The U.S.’s 1918 time change was repealed seven months later. But cities including Pittsburgh, Boston and New York continued to use it until President Franklin D. Roosevelt instituted year-around DST in the U.S. in 1942, again part of the war effort.
Year-round DST, also called “War Time,” was in force during World War II, from February 9, 1942 to September 30, 1945. The change was implemented 40 days after the bombing of Pearl Harbor and during this time, the U.S. time zones were called Eastern War Time, Central War Time, and Pacific War Time. After the surrender of Japan in mid-August 1945, the time zones were relabeled “Peace Time.”
After WWII, states and localities were free to choose when and if to observe DST, creating much confusion, especially for train, bus and broadcasting schedules. Congress fixed that in establishing the Uniform Time Act of 1966, stating that DST would begin the last Sunday in April and end on the last Sunday in October. But, localities and state could still choose to participate or not.
Following the 1973 oil embargo -- when I remember DST and the controversy around extending it -- Congress extended fast time to 10 months in 1974 and eight months in 1975. The extended period was estimated to save 10,000 barrels of oil a day, but early winter darkness caused controversy and fear for school children’s safety. Congress adjusted it back, and more changes were made in 1987 and in the Energy Policy Act of 2005. That 2005 legislation set the current schedule of DST -- if a state or locality chooses to implement it -- to begin at 2 a.m. on the second Sunday of March and end at 2 a.m. on the first Sunday of November.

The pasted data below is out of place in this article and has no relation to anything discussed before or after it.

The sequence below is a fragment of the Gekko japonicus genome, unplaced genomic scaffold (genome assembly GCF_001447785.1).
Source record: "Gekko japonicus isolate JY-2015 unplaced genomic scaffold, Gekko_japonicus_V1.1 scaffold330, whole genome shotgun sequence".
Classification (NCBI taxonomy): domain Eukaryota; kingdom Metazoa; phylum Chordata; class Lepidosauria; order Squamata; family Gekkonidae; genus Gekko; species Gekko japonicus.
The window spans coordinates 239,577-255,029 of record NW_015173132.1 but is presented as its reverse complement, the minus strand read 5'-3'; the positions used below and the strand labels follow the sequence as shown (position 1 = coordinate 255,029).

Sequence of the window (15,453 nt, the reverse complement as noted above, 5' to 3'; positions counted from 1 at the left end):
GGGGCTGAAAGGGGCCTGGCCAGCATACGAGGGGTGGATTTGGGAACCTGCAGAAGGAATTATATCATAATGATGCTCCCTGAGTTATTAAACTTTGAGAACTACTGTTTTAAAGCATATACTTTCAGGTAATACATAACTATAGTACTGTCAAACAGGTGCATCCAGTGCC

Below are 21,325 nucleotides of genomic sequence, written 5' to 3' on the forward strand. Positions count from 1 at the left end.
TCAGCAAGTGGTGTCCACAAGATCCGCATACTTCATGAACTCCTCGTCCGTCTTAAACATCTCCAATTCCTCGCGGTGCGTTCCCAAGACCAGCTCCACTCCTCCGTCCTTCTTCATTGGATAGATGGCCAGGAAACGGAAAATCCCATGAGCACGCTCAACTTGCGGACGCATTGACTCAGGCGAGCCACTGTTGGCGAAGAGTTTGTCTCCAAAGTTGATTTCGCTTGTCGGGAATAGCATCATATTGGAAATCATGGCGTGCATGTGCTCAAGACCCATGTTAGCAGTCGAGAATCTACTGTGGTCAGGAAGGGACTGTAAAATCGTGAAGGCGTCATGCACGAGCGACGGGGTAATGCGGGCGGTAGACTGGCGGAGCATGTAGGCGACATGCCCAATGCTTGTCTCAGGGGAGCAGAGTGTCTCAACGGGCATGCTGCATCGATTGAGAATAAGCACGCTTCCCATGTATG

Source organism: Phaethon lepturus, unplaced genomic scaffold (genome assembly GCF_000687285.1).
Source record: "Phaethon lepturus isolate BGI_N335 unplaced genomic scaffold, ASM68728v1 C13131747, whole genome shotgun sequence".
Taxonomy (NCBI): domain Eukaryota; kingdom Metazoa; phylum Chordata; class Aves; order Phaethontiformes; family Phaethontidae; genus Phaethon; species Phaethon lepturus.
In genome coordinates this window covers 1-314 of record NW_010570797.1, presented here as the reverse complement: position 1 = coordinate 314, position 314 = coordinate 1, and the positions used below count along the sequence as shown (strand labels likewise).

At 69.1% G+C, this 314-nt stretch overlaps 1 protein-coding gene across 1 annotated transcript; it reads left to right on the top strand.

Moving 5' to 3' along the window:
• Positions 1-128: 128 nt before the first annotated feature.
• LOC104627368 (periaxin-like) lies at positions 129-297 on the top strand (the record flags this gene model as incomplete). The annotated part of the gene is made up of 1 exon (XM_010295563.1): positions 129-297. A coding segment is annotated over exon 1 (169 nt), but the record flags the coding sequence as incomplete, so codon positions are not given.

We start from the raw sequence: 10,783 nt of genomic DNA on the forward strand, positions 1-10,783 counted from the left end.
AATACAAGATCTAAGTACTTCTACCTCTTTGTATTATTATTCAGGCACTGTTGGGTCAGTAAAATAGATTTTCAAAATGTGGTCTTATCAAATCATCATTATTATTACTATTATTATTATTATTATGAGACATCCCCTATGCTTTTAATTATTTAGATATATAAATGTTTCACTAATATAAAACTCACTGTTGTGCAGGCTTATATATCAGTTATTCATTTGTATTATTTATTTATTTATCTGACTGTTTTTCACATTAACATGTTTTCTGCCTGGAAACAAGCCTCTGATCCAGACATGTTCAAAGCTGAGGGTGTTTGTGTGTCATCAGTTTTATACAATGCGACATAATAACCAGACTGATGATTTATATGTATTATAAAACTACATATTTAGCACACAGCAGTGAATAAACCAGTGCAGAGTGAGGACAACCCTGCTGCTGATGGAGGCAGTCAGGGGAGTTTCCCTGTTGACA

So, we have a kind of uniform fast time, and we all have to adjust – unless we live in Hawaii or U.S. territories or a hamlet that refuses to make the DST change. More than 70 countries worldwide have a version of DST, so we are not alone in our rhythm, sunrise and sunset being knocked around.
It's been almost a week since we sprang forward, and, just as surely as the sun rises (an hour later), we'll soon be on target and will stop staying up too late or sleeping past the alarm with the justification that it's really an hour earlier.
Our fast move into fast time is just another of life’s adjustments -- and likely one of the easier and predicable ones. And, like with so much else in this changing world, we’ll try real hard, and we’ll adjust.
Song of the day:
-written by David Bellamy, The Bellamy Brothers
“He’s an old hippie and he don’t know what to do.
Should he hang on to the old
Should he grab on to the new
He’s an old hippie…his new life is just a bust
He ain’t trying to change nobody
He’s just trying real hard to adjust.”
Picture of the day:
|Darkness at the break of dawn: DST brought late sunrises this week. |
This dawning picture was taken at 6:58 a.m. Wednesday,
March 11, 2015, from the eastern side of our back porch.